Originally, plans lodged with Barnsley Council showed three twin-bladed turbines at the Bullhouse Mill rural business complex, at Millhouse Green, which lies to the west of Penistone and Thurlstone.
But shortly after planners began to examine the documents, the owners of the complex said they had decided to reduce the number of masts after concerns were raised during consultation with locals.
However, the concession has not appeased those in opposition to the idea, with Barnsley Council receiving a total of 23 objections from people living nearby and representations from two local councillors.
The two masts will be placed in separate fields. A public footpath runs between the two sites which are located in what is described as "attractive and undulating open upland pasture".
Plans show that the overall height of the turbines, from the base of the mast to the tip of the blade will be 25m (82ft) and the blades will have a diameter of 13m (42ft). They will rotate at about 60rpm.
Planners admit that the site is green belt, but in a report to be examined by councillors at a meeting in Barnsley tomorrow, officers say the turbines would not "overburden" the surrounding landscape.
Most of the objections have been received from residents of Catshaw Lane, in Millhouse Green, whose homes lie around 200 yards from the base of the nearest turbine. The third, scrapped turbine would have been even closer.
One letter of objection says: "The proposal is within the national landscape of the South Pennine fringe and the strategy is to conserve and restore the landscape. This proposal conflicts with the strategy.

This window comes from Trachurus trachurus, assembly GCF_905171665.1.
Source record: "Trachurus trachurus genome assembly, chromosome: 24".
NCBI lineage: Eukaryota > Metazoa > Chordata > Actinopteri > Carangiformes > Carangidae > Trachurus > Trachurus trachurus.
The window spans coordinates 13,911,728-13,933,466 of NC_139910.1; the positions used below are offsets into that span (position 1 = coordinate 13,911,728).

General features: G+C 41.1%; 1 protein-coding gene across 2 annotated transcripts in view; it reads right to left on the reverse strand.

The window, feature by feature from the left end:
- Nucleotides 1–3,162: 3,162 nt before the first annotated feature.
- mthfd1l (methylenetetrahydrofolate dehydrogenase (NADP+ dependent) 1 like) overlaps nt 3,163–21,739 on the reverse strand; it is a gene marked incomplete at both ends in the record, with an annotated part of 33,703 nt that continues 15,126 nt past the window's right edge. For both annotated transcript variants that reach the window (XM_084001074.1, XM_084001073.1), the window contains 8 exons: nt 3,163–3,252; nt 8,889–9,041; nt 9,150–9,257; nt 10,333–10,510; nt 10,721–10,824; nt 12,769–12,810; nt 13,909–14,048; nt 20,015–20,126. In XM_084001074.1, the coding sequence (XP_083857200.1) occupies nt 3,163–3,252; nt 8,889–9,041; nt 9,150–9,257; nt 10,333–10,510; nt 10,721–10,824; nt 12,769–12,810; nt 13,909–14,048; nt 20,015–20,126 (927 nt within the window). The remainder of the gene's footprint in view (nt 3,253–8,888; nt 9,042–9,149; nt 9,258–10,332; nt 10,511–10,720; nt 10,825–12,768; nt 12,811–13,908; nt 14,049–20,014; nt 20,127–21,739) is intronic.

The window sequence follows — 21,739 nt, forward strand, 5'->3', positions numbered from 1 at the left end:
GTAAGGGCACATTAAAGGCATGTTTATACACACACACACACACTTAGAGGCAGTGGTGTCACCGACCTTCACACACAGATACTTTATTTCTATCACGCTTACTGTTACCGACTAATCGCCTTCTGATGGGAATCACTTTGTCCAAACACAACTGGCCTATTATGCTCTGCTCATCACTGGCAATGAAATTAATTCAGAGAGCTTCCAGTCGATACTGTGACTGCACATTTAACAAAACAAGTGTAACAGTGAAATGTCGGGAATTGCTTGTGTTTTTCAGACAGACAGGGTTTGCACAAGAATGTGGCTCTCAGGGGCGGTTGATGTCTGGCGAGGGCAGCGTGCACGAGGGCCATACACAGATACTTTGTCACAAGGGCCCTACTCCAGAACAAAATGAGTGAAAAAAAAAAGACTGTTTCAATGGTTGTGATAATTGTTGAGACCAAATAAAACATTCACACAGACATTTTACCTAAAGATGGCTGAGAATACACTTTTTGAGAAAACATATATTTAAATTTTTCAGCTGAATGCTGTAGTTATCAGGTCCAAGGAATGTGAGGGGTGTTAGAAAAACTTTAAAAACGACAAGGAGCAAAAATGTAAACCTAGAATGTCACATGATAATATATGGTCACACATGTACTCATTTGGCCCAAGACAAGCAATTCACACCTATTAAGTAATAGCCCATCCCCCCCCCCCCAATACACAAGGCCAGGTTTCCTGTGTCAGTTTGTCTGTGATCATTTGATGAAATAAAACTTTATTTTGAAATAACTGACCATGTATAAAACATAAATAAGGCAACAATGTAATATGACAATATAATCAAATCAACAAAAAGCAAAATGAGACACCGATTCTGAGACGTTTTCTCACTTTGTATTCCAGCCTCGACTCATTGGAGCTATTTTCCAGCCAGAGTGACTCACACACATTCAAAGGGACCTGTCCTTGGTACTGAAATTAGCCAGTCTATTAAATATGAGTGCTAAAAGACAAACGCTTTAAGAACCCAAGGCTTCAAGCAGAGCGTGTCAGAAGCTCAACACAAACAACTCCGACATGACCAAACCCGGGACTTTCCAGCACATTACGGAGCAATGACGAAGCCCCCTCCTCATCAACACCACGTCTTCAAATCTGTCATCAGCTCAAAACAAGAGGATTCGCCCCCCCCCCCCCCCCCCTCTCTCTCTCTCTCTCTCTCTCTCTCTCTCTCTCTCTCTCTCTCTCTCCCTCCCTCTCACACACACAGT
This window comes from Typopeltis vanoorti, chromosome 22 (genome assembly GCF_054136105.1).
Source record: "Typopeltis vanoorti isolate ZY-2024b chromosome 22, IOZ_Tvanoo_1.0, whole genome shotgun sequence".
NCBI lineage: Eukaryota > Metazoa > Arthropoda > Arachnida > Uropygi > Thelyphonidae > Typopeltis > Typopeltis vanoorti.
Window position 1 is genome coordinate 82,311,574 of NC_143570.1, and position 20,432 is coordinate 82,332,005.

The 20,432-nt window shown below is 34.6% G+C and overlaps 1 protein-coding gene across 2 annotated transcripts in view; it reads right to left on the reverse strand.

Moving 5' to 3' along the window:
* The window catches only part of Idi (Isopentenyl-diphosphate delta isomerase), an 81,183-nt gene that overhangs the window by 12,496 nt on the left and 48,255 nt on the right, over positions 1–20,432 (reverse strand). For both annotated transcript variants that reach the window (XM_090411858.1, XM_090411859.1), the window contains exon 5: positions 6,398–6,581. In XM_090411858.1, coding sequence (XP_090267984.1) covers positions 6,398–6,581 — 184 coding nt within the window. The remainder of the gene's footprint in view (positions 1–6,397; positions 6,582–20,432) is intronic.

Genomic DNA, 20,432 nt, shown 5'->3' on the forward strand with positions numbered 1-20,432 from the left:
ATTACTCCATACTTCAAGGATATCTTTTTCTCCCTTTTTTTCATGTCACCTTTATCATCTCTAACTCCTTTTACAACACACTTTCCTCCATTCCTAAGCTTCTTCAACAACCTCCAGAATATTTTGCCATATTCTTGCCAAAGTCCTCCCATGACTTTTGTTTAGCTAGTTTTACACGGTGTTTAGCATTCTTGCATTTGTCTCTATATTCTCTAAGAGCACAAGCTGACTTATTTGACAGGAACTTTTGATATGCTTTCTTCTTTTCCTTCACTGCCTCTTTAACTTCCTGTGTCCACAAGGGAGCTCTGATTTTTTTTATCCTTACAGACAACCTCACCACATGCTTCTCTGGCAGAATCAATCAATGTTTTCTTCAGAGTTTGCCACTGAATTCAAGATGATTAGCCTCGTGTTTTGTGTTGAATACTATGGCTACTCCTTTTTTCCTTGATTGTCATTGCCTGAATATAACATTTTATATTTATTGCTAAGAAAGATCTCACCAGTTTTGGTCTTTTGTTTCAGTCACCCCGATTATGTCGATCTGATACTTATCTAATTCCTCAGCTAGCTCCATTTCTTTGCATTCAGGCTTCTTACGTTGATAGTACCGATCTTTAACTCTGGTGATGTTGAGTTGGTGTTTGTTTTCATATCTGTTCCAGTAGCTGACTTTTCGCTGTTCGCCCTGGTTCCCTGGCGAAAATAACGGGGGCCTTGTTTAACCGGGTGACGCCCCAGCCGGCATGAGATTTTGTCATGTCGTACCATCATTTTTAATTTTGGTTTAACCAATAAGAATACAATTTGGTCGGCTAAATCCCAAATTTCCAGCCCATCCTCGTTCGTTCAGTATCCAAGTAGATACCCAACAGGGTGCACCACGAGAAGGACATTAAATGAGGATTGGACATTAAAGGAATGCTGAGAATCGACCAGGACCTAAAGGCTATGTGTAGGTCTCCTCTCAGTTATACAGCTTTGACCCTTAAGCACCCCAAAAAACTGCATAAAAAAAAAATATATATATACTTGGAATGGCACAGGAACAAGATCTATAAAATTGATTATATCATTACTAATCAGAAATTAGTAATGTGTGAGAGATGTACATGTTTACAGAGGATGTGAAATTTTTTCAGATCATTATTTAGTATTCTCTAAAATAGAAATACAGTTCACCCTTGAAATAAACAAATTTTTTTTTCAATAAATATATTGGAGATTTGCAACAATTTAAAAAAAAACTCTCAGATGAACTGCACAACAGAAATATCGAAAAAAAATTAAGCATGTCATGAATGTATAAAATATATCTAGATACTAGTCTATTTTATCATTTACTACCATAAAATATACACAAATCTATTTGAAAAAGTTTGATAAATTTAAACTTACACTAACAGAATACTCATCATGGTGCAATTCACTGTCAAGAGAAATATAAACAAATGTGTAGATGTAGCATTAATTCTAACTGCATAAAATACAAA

"The proposal will dominate views from every aspect of a number of properties and some of the gardens. The limited benefits are far outweighed by the costs in amenity for local residents and those who cross the land for walking, riding or fishing."
Other concerns cited by objectors include the possibility of so-called "ice fling" which may occur when blades become iced during cold weather and eventually throw the ice down on properties below.
Some residents also believe that the rotation of the blades will affect their television signal and others are concerned that the blades may even fail and break off leading, to a risk of injury.
The application has also been opposed by the Campaign to Protect Rural England, which has said it believes the turbines should be relocated closer to the buildings rather than in the fields nearby.
In a submission made to the council before the third turbine was removed from the scheme, the CPRE says: "The turbines should be located closer together and the number of turbines should be reduced.
"One of the turbines in particular has the greatest visual impact because it is a considerable distance from the industrial buildings. CPRE also consider that an alternative colour such as green or black may be more appropriate."
Despite the concerns, Barnsley Council planners are expected to advise members of the authority's planning regulatory board to grant permission.
Their report says: "The application has generated significant local interest. However, the proposal is considered acceptable in respect of residential amenity issues such as noise, shadow flicker and outlook.
"The green belt allocation of the site assumes resistance against inappropriate development. However, in this case, the visual amenities of the green belt are not considered to be significantly harmed."